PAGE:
Donald J. Trump@realDonaldTrump
“Too bad a large portion of the Media refuses to report the lies and corruption having to do with the Rigged Witch Hunt – but that is why we call them FAKE NEWS!”

I could not agree more. The mainstream media is, without question, the enemy of the American people, and it has been for decades. Literally nothing they do or say is in the interests of the American people. And if the God-Emperor’s well-justified criticism of them happens to lead to bad outcomes for journalists, I expect the vast majority of Americans will applaud.


In which I vociferously disagree

While it gives me great pain to publicly take exception with the greatest living science fiction writer, I have no choice but to do so with regards to what these days is an unfortunately all-too-pertinent literary matter:

A reader named Bellomy had a comment of dazzling insight I wanted to reprint by way of applause and emphatic agreement.

I learned the secret to what makes a character a Mary Sue.

You see, being great everything doesn’t make one a Mary Sue. John Carter of Mars is that. Batman is that. Wonder Woman, for a female example, is that.

What makes one a Mary Sue is the fundamental dishonesty in how the character is treated.

No, no, no! A thousand times no! A Mary Sue may well be a fundamentally dishonest character. Certainly most of them are. But a Mary Sue may also be an entirely honest character. The reader named Bellomy is confusing the observable fact that most Mary Sues are fundamentally dishonest characters with the basic nature of the Mary Sue.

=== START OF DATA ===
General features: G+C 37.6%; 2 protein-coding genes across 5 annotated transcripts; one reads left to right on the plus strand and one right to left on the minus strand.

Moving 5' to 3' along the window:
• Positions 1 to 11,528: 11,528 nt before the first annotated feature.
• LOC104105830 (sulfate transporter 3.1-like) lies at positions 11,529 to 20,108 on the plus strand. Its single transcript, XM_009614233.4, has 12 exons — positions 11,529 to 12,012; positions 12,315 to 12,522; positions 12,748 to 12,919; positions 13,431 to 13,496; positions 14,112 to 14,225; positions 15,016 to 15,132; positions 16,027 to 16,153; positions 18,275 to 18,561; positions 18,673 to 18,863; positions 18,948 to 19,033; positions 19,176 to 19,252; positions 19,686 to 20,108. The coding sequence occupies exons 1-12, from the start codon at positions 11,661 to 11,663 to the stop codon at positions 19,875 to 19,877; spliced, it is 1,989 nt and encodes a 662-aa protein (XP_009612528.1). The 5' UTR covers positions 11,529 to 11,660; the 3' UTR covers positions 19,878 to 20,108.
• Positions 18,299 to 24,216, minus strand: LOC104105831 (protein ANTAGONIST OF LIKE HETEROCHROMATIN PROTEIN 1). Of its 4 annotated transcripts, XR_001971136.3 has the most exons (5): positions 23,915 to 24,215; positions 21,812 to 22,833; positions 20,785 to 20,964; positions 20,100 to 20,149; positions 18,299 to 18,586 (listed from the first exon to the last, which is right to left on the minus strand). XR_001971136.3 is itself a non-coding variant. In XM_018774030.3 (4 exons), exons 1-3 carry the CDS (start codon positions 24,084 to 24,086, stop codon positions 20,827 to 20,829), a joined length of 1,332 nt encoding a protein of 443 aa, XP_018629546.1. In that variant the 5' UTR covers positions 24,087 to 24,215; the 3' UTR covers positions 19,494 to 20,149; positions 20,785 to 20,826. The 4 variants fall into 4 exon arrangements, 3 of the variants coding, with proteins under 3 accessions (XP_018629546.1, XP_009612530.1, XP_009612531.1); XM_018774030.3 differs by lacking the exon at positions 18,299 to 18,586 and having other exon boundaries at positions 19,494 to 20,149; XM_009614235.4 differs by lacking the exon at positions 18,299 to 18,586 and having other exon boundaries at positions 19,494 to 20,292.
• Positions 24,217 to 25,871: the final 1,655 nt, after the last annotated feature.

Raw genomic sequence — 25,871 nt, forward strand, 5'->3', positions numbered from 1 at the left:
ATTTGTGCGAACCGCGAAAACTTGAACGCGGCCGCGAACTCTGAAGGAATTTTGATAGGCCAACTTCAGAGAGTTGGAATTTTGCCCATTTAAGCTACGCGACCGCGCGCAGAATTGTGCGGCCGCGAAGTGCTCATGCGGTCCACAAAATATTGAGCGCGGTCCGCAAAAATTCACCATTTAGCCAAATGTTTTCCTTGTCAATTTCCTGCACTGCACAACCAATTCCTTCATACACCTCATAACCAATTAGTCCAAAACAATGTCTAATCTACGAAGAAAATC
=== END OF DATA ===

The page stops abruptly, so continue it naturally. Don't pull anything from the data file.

The correct definition of the Mary Sue is very straightforward: a Mary Sue is a literary character who is an idealized stand-in for the author.

For example, the commenter HMSLion is correct in identifying Owen Pitt, from the Monster Hunter International novels, as an exemplary Mary Sue. Owen Pitt, the oversized accountant highly skilled with guns, who successfully steals the tall, beautiful dark-haired girl from his wealthy, popular, better-educated and more handsome rival, is a wonderful character because Larry Correia is himself a wonderful character. But there can be no doubt that Owen Pitt began as an unmitigated Mary Sue.

Authors have a tendency to reveal more about themselves than they realize, and often, more than they would like, when they write themselves into their stories. Consider the subconscious confessions contained in the two following quotes:

ITEM #1: She was beautiful. In fact she was possibly the most beautiful woman I had ever seen. She was tall, with dark black hair, light skin, and big brown eyes. Her face was beautiful, not fake beautiful like a model or an actress, because she was obviously a real person, but rather Helen of Troy, launch-a-thousand-ships kind of good-looking. She wore glasses, and I was a sucker for a girl in corrective eyewear. Since I was ugly it was probably some sort of subconscious reaction in the hope that I might have a chance with a cute girl who couldn’t see very well. She was dressed in a conservative business suit, but unlike most women I knew, she made it look good. If I were to guess I would have said that she was in her mid-twenties.

“Mr. Pitt?” she asked. Even her voice was pretty. She was a goddess.

I tried to answer, but no words would come out. Talk, idiot! “Um… Hi.” Smooth… So far so good, keep going, big guy.

“You can, um… my name is… Owen. My friends call me Z. Because of my middle name. It starts with a Z. Or whatever works for you. Come in. Please!”

Well, so much for smooth.